Through advances in archaeology, dating, genetics, biological anthropology and many related disciplines we now know that Neanderthals not only had bigger brains than sapiens, but also walked upright and had a greater lung capacity. These ice age Eurasians were skilled toolmakers and big-game hunters who lived in large social groups, built shelters, traded jewelry, wore clothing, ate plants and cooked them, and made sticky pitch to secure their spear points by heating birch bark. Evidence is mounting that Neanderthals had a complex language and even, given the care with which they buried their dead, some form of spirituality. And as the cave art in Spain demonstrates, these early settlers had the chutzpah to enter an unwelcoming underground environment, using fire to light the way.[6]

Now this sounds more like my relatives! Finns tend to do well in running on the track partly because of their large lung capacity. That may be a coincidence, or it might be a relic of Neanderthal ancestry, given humans’ well-known adaptability to different environments. Unfortunately, old ideas based on evolutionary presumptions have for decades resulted in “squabbles over the intelligence and taxonomic status of these archaic humans” that have

have gotten so bitter and so intense that some researchers refer to them as the Neanderthal Wars. Over the years battle lines have been drawn over everything from the shape of Neanderthals’ noses and the depth of their trachea to the extent to which they interbred with modern humans. In the past, the combatants have been at each other’s throats over authorship of the cave art, which had been hampered by lack of precise dating—often sapiens couldn’t be ruled out as the real artists.[7]

The latest rumpus centers on whether or not the abstract patterns qualify as symbolic expression, which would be indicative of cognitive sophistication. Dirk Hoffmann, a lead author of the cave art study, noted the one of the main evidence of the conclusion of Neanderthal humanity is evidence of the

emergence of symbolic material culture [which] represents a fundamental threshold in the evolution of humankind… the debate over whether the cave art qualifies as symbolic expression “touches deeply on a concern that goes far beyond academic rivalries. It confronts the issue of how special we, as modern humans,” are.  Zilhão has been the Neanderthals’ loudest and most persistent advocate. At 62, he’s more or less the de facto leader of the movement to rehabilitate a vanished people.[8]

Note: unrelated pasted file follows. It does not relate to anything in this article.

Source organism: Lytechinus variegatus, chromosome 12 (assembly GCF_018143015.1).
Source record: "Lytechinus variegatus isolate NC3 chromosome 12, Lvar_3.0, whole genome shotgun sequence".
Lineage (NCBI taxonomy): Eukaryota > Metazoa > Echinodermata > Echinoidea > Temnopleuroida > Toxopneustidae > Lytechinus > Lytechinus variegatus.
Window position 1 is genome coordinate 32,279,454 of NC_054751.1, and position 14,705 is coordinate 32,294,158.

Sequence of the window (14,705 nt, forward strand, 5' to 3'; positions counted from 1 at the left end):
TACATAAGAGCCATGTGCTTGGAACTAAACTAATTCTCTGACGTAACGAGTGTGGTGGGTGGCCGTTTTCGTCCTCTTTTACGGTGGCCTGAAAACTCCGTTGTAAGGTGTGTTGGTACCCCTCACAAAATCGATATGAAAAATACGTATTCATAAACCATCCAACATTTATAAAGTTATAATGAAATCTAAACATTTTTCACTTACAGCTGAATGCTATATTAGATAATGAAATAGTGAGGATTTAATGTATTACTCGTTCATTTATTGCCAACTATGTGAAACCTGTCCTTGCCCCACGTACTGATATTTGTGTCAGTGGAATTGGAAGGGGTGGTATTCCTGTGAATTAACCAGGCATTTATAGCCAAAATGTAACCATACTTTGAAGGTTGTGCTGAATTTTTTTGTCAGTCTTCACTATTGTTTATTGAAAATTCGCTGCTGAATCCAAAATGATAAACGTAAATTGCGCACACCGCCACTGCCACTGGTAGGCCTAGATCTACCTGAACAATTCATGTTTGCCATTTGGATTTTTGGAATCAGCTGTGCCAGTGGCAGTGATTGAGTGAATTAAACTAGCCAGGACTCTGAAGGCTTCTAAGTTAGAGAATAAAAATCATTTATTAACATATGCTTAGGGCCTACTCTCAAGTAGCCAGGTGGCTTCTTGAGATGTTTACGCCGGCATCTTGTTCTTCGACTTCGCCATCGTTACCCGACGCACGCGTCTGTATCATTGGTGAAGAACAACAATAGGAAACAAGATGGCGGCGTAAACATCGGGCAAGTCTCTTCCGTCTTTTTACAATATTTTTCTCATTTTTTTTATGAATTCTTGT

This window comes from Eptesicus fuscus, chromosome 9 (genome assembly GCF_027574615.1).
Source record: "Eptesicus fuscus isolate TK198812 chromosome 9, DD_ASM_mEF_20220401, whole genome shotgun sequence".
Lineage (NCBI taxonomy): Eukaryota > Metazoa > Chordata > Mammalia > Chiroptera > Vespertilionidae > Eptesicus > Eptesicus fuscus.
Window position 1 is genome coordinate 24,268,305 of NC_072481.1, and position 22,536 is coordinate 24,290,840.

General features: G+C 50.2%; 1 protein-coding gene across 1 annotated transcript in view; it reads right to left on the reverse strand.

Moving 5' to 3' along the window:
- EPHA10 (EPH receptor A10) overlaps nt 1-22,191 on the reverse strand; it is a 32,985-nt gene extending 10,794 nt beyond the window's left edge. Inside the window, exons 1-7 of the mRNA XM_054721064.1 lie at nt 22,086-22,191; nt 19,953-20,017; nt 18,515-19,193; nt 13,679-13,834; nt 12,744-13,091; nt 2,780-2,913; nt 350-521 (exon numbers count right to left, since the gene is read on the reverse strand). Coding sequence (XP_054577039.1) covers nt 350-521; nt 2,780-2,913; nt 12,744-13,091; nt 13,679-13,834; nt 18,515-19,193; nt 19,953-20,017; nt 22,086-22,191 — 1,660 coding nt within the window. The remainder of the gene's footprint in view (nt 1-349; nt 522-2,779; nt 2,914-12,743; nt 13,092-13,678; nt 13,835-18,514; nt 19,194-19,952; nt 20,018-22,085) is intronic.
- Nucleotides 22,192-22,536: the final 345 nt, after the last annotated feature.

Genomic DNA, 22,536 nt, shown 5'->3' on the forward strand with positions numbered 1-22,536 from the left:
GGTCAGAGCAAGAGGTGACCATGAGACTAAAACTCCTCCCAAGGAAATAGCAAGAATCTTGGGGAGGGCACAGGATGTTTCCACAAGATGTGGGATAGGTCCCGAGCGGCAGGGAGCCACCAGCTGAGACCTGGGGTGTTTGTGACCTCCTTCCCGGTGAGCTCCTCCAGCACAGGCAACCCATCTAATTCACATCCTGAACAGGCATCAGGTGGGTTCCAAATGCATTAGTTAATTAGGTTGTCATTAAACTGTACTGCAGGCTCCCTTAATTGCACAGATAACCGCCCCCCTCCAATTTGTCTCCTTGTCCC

Stay tuned. Another major problem is dating the Neanderthal bones and fragments.

The Problem of Dating

If Neanderthals lived from 400,000 to 40,000 years ago as claimed, does this mean my 360 Neanderthal variants have managed to survive intact that long? DNA deteriorates very rapidly due to several causes, including background radiation from cosmic rays and the radiation that seeps up from the ground as radon gas, a byproduct of uranium-238 decay. Radon in turn decays by the emission of alpha particles to polonium, bismuth, and lead in successive steps, most of them also radioactive.

Other sources of radiation include exposure to medical diagnostic and therapeutic procedures such as X-rays and CT scans, nuclear weapons production and testing, accidents such as at Chernobyl in 1986, and occupational exposure.[9] This is why the mutation load increases by about 100 new mutations for each generation. Mutations are constantly damaging genes which, fortunately, are repaired successfully 99.99 percent of the time by repair systems in body cells. The 100 or so new mutations per generation are a result of the 0.01 percent that are not repaired. In dead bodies, however, DNA damage is not repaired. Consequently, damage to DNA accumulates rapidly in cadavers and fossils.

The half-life of DNA (the point at which fully half the DNA molecule backbone bonds are broken) is 521 years. Professor Morten E. Allentoft, Director of the Ancient DNA Laboratory, after extensive study, concluded that after 521 years DNA would be useless for comparisons or sequencing. I am unable to fathom sufficient DNA would remain for DNA analysis after 40,000 years—over 76 half-lives.[10] Specifically, Allentoft’s lab found, by analyzing

mitochondrial DNA (mtDNA) from 158 radiocarbon-dated bones of the extinct New Zealand moa, we confirm empirically a long-hypothesized exponential decay relationship. The average DNA half-life within this geographically constrained fossil assemblage was estimated to be 521 years for a 242 bp mtDNA sequence, corresponding to a per nucleotide fragmentation rate (k) of 5.50 x 10– 6 per year.[11]